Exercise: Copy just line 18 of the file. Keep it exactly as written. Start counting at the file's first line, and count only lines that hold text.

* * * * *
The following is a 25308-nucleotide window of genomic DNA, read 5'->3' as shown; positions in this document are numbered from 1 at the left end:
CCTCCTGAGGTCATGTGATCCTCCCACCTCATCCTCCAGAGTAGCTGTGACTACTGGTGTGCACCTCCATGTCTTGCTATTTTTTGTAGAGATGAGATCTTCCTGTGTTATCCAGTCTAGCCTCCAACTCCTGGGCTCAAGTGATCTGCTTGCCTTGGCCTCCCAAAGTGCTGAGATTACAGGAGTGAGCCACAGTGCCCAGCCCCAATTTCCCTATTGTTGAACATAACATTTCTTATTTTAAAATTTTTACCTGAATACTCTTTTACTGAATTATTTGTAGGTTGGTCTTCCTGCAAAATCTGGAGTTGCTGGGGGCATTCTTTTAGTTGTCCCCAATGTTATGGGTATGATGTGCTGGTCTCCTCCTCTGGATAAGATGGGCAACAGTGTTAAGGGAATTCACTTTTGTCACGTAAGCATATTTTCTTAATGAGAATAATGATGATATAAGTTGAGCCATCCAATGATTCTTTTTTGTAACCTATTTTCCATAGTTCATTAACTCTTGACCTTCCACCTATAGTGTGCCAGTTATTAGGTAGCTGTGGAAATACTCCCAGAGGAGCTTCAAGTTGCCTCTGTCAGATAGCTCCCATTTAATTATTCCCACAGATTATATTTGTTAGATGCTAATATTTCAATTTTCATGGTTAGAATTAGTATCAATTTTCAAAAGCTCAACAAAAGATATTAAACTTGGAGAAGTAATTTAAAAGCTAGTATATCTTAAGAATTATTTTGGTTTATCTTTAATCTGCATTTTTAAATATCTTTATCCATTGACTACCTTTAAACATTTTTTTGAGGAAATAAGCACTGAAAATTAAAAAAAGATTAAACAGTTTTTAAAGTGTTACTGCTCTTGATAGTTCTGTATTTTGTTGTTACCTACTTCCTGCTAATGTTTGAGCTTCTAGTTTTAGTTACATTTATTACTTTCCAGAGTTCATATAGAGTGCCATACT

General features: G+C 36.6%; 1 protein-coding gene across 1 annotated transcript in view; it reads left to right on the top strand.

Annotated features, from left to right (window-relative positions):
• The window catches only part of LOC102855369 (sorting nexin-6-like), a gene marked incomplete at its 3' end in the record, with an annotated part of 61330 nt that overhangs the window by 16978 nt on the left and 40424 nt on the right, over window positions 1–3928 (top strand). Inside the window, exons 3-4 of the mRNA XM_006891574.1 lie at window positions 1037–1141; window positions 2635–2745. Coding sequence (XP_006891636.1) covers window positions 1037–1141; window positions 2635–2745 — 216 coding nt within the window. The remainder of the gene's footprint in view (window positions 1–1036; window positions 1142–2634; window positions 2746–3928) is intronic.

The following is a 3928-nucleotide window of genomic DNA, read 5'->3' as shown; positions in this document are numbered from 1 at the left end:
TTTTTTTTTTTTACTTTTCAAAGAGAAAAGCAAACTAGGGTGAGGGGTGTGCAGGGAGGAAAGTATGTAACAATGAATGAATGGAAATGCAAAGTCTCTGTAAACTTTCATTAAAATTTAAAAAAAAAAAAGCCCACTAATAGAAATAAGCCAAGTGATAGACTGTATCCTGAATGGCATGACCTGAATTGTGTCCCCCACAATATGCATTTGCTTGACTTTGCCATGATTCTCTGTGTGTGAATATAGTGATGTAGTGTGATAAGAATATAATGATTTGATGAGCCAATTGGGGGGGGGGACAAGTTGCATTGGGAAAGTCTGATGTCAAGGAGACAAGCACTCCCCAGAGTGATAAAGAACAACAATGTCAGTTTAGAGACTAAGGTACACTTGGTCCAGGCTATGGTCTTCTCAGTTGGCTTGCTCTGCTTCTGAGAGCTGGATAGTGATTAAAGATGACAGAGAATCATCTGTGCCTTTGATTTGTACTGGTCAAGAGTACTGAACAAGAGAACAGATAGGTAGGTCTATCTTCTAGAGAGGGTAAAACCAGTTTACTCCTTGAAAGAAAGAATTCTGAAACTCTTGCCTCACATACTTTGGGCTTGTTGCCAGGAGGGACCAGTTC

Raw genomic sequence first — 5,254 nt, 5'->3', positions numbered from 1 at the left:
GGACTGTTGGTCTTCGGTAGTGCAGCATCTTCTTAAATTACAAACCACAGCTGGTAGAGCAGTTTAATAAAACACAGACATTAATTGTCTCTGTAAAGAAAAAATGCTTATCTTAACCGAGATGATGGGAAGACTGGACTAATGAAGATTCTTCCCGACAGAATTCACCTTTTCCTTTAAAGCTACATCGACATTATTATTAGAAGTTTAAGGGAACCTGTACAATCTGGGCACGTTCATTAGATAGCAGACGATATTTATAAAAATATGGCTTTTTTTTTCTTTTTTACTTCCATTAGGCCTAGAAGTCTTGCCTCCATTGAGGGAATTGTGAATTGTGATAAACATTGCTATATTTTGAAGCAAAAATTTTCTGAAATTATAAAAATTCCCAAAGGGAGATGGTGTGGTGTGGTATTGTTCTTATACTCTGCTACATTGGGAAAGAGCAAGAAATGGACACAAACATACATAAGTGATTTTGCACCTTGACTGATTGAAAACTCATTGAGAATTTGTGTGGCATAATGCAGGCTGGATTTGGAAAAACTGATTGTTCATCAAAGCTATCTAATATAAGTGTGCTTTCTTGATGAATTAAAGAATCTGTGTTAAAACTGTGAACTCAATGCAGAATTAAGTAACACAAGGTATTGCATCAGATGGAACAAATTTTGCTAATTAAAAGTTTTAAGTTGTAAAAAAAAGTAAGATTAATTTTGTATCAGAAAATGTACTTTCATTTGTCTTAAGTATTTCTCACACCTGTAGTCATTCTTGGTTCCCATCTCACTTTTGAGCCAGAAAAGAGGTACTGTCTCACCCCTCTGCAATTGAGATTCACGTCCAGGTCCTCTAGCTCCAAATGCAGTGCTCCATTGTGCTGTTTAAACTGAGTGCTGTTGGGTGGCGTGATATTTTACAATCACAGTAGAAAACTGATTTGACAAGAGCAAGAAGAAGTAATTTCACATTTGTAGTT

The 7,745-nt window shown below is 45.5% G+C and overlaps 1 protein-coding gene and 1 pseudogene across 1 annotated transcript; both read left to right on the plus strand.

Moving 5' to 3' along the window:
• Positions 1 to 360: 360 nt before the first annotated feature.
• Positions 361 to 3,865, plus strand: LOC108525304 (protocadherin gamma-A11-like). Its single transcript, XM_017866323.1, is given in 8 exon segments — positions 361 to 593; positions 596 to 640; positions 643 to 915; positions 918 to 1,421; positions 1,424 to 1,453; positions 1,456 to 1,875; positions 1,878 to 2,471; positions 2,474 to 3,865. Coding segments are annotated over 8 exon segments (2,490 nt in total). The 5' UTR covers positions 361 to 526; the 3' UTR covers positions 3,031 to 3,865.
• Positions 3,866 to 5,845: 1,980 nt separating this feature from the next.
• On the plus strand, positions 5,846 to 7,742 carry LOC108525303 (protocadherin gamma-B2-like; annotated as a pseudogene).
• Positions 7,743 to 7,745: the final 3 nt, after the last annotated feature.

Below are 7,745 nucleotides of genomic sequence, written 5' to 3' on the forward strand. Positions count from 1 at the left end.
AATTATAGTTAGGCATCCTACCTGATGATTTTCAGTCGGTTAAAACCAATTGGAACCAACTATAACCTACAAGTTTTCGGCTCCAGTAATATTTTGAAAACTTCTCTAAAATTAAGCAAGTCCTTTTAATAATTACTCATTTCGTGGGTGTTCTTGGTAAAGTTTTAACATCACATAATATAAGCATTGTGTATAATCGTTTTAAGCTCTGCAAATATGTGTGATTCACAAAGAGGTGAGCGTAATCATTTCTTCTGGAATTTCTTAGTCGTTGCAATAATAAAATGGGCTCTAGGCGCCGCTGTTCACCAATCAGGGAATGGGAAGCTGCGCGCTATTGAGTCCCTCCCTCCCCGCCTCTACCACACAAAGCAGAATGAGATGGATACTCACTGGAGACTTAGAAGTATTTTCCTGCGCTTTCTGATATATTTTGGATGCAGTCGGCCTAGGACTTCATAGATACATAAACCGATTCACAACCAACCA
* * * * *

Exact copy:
AATTATAGTTAGGCATCCTACCTGATGATTTTCAGTCGGTTAAAACCAATTGGAACCAACTATAACCTACAAGTTTTCGGCTCCAGTAATATTTTGAAAACTTCTCTAAAATTAAGCAAGTCCTTTTAATAATTACTCATTTCGTGGGTGTTCTTGGTAAAGTTTTAACATCACATAATATAAGCATTGTGTATAATCGTTTTAAGCTCTGCAAATATGTGTGATTCACAAAGAGGTGAGCGTAATCATTTCTTCTGGAATTTCTTAGTCGTTGCAATAATAAAATGGGCTCTAGGCGCCGCTGTTCACCAATCAGGGAATGGGAAGCTGCGCGCTATTGAGTCCCTCCCTCCCCGCCTCTACCACACAAAGCAGAATGAGATGGATACTCACTGGAGACTTAGAAGTATTTTCCTGCGCTTTCTGATATATTTTGGATGCAGTCGGCCTAGGACTTCATAGATACATAAACCGATTCACAACCAACCA